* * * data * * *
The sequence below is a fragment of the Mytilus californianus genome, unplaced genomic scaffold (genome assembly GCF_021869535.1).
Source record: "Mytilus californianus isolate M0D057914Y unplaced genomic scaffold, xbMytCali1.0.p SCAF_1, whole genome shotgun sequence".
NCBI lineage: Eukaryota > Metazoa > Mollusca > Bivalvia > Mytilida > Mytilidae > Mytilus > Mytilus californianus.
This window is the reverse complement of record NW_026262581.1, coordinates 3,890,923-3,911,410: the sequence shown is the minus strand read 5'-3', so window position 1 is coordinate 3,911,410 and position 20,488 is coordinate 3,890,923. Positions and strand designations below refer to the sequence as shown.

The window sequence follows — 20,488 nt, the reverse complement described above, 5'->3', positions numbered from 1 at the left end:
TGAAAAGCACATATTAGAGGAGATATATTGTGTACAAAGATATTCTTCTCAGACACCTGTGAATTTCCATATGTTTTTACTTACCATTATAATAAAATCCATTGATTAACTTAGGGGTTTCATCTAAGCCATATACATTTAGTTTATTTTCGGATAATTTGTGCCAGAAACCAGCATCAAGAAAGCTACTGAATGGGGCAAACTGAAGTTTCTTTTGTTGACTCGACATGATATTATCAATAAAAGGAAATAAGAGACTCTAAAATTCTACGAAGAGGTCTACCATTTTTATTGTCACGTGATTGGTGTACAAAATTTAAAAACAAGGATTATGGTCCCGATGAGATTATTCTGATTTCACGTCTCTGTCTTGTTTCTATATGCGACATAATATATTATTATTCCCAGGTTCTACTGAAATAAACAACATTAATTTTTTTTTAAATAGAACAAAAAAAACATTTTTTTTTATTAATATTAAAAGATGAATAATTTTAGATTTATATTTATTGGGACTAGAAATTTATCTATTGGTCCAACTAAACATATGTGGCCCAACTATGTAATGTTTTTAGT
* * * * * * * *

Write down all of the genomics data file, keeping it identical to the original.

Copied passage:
The sequence below is a fragment of the Mytilus californianus genome, unplaced genomic scaffold (genome assembly GCF_021869535.1).
Source record: "Mytilus californianus isolate M0D057914Y unplaced genomic scaffold, xbMytCali1.0.p SCAF_1, whole genome shotgun sequence".
NCBI lineage: Eukaryota > Metazoa > Mollusca > Bivalvia > Mytilida > Mytilidae > Mytilus > Mytilus californianus.
This window is the reverse complement of record NW_026262581.1, coordinates 3,890,923-3,911,410: the sequence shown is the minus strand read 5'-3', so window position 1 is coordinate 3,911,410 and position 20,488 is coordinate 3,890,923. Positions and strand designations below refer to the sequence as shown.

The window sequence follows — 20,488 nt, the reverse complement described above, 5'->3', positions numbered from 1 at the left end:
TGAAAAGCACATATTAGAGGAGATATATTGTGTACAAAGATATTCTTCTCAGACACCTGTGAATTTCCATATGTTTTTACTTACCATTATAATAAAATCCATTGATTAACTTAGGGGTTTCATCTAAGCCATATACATTTAGTTTATTTTCGGATAATTTGTGCCAGAAACCAGCATCAAGAAAGCTACTGAATGGGGCAAACTGAAGTTTCTTTTGTTGACTCGACATGATATTATCAATAAAAGGAAATAAGAGACTCTAAAATTCTACGAAGAGGTCTACCATTTTTATTGTCACGTGATTGGTGTACAAAATTTAAAAACAAGGATTATGGTCCCGATGAGATTATTCTGATTTCACGTCTCTGTCTTGTTTCTATATGCGACATAATATATTATTATTCCCAGGTTCTACTGAAATAAACAACATTAATTTTTTTTTAAATAGAACAAAAAAAACATTTTTTTTTATTAATATTAAAAGATGAATAATTTTAGATTTATATTTATTGGGACTAGAAATTTATCTATTGGTCCAACTAAACATATGTGGCCCAACTATGTAATGTTTTTAGT